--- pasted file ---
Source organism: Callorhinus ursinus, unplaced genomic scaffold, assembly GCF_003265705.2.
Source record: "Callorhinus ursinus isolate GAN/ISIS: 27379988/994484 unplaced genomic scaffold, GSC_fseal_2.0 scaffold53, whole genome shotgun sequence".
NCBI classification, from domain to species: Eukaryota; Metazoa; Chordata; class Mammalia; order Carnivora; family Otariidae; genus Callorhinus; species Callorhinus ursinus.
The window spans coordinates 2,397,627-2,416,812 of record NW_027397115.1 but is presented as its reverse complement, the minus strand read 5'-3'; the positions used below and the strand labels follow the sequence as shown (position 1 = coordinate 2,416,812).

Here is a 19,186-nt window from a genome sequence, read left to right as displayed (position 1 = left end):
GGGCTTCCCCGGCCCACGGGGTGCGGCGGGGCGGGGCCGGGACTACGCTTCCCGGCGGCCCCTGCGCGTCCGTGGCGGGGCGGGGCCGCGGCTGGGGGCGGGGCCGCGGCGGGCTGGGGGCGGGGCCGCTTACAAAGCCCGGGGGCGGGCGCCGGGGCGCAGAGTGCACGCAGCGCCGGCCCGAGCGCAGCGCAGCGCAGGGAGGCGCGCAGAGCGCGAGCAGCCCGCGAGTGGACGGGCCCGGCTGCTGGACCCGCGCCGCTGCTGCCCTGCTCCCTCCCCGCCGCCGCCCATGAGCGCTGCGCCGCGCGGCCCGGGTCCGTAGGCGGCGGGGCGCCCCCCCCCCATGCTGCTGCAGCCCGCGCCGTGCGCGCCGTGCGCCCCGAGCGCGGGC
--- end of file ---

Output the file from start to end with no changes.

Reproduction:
Source organism: Callorhinus ursinus, unplaced genomic scaffold, assembly GCF_003265705.2.
Source record: "Callorhinus ursinus isolate GAN/ISIS: 27379988/994484 unplaced genomic scaffold, GSC_fseal_2.0 scaffold53, whole genome shotgun sequence".
NCBI classification, from domain to species: Eukaryota; Metazoa; Chordata; class Mammalia; order Carnivora; family Otariidae; genus Callorhinus; species Callorhinus ursinus.
The window spans coordinates 2,397,627-2,416,812 of record NW_027397115.1 but is presented as its reverse complement, the minus strand read 5'-3'; the positions used below and the strand labels follow the sequence as shown (position 1 = coordinate 2,416,812).

Here is a 19,186-nt window from a genome sequence, read left to right as displayed (position 1 = left end):
GGGCTTCCCCGGCCCACGGGGTGCGGCGGGGCGGGGCCGGGACTACGCTTCCCGGCGGCCCCTGCGCGTCCGTGGCGGGGCGGGGCCGCGGCTGGGGGCGGGGCCGCGGCGGGCTGGGGGCGGGGCCGCTTACAAAGCCCGGGGGCGGGCGCCGGGGCGCAGAGTGCACGCAGCGCCGGCCCGAGCGCAGCGCAGCGCAGGGAGGCGCGCAGAGCGCGAGCAGCCCGCGAGTGGACGGGCCCGGCTGCTGGACCCGCGCCGCTGCTGCCCTGCTCCCTCCCCGCCGCCGCCCATGAGCGCTGCGCCGCGCGGCCCGGGTCCGTAGGCGGCGGGGCGCCCCCCCCCCATGCTGCTGCAGCCCGCGCCGTGCGCGCCGTGCGCCCCGAGCGCGGGC